The Committee on Culture, Media and Sport has just published its report NFT and Blockchain: the risks for sport and culture. The report examines the complexities and challenges of using blockchain technology and crypto assets as means to commercialize the arts and professional sports. He emphasizes that while NFTs have sparked exciting new digital innovations, it is a complex and volatile area that will continue to attract interest from regulators. In particular, if the Committee’s recommendations are followed, we could consider increased regulation of online NFT markets, limits on the use of fan tokens in football and additional requirements on advertisers to mitigate the risk of misleading advertising for crypto-assets.
The report opens by following the rollercoaster ride that digital assets and online NFT markets have been on over the past few years. Interest and investment peaked in mid-2022 (OpenSea, one of the largest NFT marketplaces, reached a Valuation of $13.3 billion in January 2022), but has since declined as investors have turned to other recent developments like generative AI (check out some of our recent thoughts on this topic here).
Nonetheless, NFTs continue to be popular, and their use in new and novel ways over the past few years highlights how emerging technologies can present real challenges to traditional regulatory regimes (take a look at some recent examples of How English courts are grappling with claims regarding digital assets here).
Main areas of intervention and recommendations of the Committee
- In the art Around the world, NFTs have revolutionized the way creators like artists, musicians and writers can create and market their work. On the one hand, this can encourage artists to develop new digital skills and spark the creation of new markets for these works.
But at the same time, the nature of NFTs and the way the digital marketplace currently operates (in particular, the safe harbor provisions which mean online intermediaries are not liable for illegal content they host unless to be informed) mean that it can be much easier for a creator of the work to be made available to the public without their permission. It is also difficult and time-consuming for creators to get infringing works removed, especially compared to the ease of creating an NFT. Together, this creates the conditions for increased risk of intellectual property infringement on a new scale, with limited avenues for recourse and relief.
The report also mentions smart contracts – self-executing computer programs linked to crypto-assets that automatically carry out the terms of an agreement. Although this technology could help creators manage the rights to their works (and, above all, secure revenue from sales), the Committee considered that “Smart contracts, as computer programs rather than legal agreements, are not legally enforceable and, from a practical perspective, are limited by the limits of what can be coded and executed by a machine…“. This is an important topic in its own right, with broad practical and legal implications. If you want to learn more about smart contracts, check out some of our thoughts. here.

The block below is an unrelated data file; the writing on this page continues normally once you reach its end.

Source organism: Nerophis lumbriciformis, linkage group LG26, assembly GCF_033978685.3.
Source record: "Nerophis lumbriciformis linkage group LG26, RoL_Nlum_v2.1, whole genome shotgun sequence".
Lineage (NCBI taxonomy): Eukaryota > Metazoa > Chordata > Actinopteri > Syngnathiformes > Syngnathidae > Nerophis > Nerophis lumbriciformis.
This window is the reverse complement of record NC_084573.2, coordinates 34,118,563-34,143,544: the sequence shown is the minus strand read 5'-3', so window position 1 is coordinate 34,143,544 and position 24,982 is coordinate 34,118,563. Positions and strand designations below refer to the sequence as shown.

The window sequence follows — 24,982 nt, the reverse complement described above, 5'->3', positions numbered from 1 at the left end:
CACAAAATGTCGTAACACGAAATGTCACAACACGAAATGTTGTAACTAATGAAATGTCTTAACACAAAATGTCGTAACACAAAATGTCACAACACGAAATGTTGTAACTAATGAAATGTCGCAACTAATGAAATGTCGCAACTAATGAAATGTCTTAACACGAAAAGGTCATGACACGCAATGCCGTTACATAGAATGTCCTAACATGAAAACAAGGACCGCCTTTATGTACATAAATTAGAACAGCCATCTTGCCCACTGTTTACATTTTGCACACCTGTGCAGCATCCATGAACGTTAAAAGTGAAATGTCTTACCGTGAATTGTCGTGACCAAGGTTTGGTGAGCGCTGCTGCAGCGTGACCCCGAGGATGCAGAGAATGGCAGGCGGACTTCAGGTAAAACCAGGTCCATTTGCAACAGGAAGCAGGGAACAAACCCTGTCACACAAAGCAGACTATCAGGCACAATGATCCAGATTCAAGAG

- Regarding sportsthe report cites examples like NBA Top Shot’s Collectible Moments, limited-edition NFTs of music videos depicting NBA highlights, as well as similar products such as utility tokens that give fans access to certain membership privileges and benefits beyond owning an NFT. The Committee expressed concern that these types of digital products are being used to extract additional revenue from supporters and that the speculative nature of crypto-assets could result in a risk of financial harm to supporters and harm to the reputation of the clubs. He recommended that the next football regulations explicitly exclude the use of fan tokens.
- On advertisement of NFTs, the report indicates that their “tectechnical, volatile and largely unregulated nature» means that their advertising carries a significant risk of harm to consumers, even for legitimate products.
Where to go from here?
The report broadly concludes by recommending increased engagement between regulators and stakeholders to address the risks of intellectual property infringement and the potential for financial harm to sports fans and, more broadly, misleading advertising and/or fraudulent use of digital assets. We will monitor how policymakers continue to address these challenges and seek to strike the right balance between innovation and protecting individual ingenuity in the future. Content creators, advertisers and investors will need to keep a close eye on the direction of travel, as things can change quickly in this space, and divergence between jurisdictions. In the meantime, you can take a look and some other recent thoughts on NFTs here here.